I never did - but there's plenty of signs telling you what to do if they freak out. The simple rule is, leave them alone and they'll leave you alone. Simple. They do look quite cute though, like big bright blue emus.
Well the Bat House is a local conservation organisation which is a cute nursery for fruit bats, I even met two of the residents themselves 'Joker' and 'Edward'....mmmm wonder what inspired their names.
I signed up for a night walk in the rainforest (highly recommend it) armed with 'Boots' coming in handy yet again with headtorches and was taken deep into the lowland rainforest to see what the night would bring. My guide informed me about the wonders of the Queensland rainforest, things I hadn't even seen out in the Amazonia of South America - pieces of wood that glowed in the dark and a sea of glowing mushrooms on the forest floor, not 'magic mushrooms' by any means. Apparently the Australian Art Producer of 'Avatar' had gathered his inspiration from his travels here. I was also lucky to spy a tree dragon, cleverly trying to disguise itself on a tall slim tree trunk and of course the tree you want to go nowhere near....the stinger tree ahhhhh no really do not go near it.
The next afternoon I had a go at 'jungle surfing' (leads to the imagination) - its a lot of fun. You strap yourself to a flying fox harness and you fly about 25m above the rainforest canopy on a zip wire to a series of towers scattered across the jungle - is awesome you gotta do it, even upside down. Quite rightly I was wearing a helmet saying 'Peter Pan'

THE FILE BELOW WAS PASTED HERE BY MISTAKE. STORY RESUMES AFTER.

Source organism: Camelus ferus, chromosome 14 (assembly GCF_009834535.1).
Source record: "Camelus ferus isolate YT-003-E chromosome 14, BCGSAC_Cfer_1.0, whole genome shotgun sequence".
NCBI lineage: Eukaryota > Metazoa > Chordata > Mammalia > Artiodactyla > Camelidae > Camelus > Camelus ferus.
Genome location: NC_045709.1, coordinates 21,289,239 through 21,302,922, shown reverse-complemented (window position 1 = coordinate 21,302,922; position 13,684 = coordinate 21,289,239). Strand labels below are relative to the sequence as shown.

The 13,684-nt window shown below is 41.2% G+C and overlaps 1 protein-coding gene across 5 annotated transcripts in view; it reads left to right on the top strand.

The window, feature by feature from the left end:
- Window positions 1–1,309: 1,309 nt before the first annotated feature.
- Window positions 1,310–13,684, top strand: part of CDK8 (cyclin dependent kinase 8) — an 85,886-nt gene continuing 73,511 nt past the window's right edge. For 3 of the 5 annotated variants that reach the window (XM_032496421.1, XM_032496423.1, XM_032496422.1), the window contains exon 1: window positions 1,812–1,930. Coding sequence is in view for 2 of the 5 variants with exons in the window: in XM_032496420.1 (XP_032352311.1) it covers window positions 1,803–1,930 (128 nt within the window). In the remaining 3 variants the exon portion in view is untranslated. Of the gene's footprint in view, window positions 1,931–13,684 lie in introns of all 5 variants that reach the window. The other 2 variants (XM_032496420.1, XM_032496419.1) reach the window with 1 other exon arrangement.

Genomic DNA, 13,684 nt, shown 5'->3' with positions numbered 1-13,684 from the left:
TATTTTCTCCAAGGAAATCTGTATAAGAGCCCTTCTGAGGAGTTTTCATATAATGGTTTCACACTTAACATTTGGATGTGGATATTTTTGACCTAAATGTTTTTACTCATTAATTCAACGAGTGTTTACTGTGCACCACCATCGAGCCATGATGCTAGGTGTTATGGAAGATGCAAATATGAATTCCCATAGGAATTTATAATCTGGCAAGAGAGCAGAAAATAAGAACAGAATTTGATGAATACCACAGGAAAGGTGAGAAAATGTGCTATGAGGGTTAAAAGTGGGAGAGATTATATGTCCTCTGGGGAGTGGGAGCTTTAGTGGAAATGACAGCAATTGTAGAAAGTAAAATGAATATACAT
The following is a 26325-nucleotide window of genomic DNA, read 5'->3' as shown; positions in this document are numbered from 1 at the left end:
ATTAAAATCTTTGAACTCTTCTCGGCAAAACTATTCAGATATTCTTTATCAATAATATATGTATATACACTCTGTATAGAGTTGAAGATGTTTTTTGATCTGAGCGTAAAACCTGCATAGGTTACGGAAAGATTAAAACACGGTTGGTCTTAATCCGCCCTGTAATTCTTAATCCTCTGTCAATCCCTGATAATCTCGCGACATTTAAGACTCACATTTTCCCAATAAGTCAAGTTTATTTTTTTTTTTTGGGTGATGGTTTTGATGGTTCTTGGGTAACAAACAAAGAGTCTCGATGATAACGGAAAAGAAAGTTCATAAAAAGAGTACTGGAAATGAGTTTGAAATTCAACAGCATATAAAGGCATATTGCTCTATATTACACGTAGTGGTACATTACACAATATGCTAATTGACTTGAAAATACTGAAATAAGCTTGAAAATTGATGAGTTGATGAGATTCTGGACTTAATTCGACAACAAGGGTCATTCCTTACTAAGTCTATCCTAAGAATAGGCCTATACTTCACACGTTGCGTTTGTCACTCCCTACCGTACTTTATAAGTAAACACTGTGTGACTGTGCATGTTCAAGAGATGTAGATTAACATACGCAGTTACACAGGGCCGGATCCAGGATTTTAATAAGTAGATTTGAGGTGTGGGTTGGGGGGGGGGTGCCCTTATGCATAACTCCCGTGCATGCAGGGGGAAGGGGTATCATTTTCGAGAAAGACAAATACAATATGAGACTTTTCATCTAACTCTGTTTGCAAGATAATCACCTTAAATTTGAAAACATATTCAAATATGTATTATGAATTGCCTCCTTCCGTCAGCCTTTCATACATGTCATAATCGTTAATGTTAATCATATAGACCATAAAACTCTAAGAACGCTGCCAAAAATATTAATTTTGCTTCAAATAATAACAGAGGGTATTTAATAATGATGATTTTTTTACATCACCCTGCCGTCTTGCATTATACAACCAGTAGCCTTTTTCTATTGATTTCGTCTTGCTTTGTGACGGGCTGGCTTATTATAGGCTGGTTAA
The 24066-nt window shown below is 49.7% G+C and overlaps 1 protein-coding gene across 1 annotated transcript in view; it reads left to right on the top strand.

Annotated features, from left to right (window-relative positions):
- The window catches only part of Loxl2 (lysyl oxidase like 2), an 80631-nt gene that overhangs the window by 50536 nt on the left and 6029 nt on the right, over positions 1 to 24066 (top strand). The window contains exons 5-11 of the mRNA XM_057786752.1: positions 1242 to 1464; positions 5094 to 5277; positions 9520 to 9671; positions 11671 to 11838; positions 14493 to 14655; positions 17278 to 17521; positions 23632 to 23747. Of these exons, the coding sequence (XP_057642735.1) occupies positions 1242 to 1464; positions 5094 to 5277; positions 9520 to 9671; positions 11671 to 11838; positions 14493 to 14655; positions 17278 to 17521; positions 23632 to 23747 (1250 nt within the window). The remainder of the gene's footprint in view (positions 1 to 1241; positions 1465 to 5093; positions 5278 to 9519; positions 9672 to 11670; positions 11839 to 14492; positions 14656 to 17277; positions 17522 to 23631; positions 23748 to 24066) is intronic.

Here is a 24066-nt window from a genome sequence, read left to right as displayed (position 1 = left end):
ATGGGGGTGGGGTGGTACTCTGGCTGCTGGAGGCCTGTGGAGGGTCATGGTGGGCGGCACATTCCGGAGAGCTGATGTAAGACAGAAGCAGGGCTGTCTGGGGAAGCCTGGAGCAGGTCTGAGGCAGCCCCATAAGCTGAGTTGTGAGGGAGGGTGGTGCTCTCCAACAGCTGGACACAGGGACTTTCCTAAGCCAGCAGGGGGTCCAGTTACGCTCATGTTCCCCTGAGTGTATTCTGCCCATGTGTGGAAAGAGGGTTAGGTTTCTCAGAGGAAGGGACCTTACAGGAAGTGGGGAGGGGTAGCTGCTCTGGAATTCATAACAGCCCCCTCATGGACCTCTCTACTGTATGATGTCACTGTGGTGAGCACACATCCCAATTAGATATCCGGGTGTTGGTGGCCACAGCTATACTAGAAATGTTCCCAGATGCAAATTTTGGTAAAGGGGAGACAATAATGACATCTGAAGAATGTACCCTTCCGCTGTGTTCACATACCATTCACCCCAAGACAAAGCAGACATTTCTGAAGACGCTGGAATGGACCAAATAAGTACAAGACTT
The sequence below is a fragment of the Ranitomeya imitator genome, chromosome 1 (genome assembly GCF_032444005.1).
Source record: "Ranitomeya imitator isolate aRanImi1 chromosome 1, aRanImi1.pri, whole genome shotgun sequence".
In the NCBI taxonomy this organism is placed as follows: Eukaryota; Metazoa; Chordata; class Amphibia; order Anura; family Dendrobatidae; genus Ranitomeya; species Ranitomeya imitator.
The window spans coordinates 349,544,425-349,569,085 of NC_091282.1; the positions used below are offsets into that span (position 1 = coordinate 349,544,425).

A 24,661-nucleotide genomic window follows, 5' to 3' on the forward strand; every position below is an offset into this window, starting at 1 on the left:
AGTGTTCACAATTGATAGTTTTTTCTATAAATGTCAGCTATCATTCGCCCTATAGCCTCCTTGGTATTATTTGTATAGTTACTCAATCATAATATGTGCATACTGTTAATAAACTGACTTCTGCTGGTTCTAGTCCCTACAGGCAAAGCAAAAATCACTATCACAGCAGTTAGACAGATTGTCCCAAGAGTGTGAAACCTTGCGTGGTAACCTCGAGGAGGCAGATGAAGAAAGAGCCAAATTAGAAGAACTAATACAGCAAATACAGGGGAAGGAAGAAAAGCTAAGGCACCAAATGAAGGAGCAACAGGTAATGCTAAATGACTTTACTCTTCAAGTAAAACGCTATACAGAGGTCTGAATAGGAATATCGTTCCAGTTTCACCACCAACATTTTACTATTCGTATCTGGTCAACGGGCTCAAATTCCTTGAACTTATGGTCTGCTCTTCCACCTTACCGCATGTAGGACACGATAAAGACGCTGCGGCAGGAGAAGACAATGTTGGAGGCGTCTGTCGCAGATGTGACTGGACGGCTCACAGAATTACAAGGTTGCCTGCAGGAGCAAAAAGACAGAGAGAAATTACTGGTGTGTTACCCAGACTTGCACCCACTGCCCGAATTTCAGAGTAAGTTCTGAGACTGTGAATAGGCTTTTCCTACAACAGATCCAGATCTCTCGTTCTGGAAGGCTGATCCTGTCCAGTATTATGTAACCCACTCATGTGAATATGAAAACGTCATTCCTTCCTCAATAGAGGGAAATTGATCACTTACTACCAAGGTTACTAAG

Journey To The Great Barrier Reef:
My 'stripper' friend came back to our room one morning and told me that she'd been out to the Great Barrier Reef, snorkelling. A small operator in the village were doing 'Eco Tours' out to the reef to explore. I had planned to go to Cairns to see the reef but here in Cape Tribulation, there were less people and less disturbance to the marine life and just hearing the word 'ECO' just swayed my decision. Of course I favor organisations which minimise the disturbance of the environment and to be honest if you wanted to be 100 % ecologically friendly, you wouldn't even travel and go places and not step foot around Planet Earth - life would kinda be pointless don't you think? so I signed up and was heading out nice and early on a high speed boat transporting me to the rainforest to the reef zipped up in a stinger suit brimming with excitement that finally I will be visiting one of the great wonders of the natural world.